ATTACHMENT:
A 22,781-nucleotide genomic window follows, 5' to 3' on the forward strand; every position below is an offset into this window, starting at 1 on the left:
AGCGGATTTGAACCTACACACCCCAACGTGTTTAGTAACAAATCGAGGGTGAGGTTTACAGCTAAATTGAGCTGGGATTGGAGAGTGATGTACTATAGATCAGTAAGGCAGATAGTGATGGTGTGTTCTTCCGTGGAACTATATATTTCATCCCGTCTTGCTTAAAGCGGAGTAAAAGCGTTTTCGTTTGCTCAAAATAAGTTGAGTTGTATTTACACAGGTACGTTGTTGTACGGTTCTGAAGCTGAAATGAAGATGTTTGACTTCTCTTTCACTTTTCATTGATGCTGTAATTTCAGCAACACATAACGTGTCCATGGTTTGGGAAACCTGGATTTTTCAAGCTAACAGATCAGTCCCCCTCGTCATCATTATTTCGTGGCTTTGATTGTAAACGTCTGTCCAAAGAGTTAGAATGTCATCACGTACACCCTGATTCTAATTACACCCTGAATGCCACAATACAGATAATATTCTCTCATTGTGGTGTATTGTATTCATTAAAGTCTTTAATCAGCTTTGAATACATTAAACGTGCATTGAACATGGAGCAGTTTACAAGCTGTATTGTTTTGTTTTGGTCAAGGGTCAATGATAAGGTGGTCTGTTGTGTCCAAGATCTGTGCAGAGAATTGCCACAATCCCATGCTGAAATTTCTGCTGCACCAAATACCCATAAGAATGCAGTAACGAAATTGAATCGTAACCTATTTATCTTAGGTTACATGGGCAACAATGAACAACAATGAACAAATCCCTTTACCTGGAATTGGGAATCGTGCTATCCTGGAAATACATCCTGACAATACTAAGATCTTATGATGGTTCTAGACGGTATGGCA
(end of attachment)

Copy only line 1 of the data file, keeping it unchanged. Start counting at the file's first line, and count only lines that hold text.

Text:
A 22,781-nucleotide genomic window follows, 5' to 3' on the forward strand; every position below is an offset into this window, starting at 1 on the left: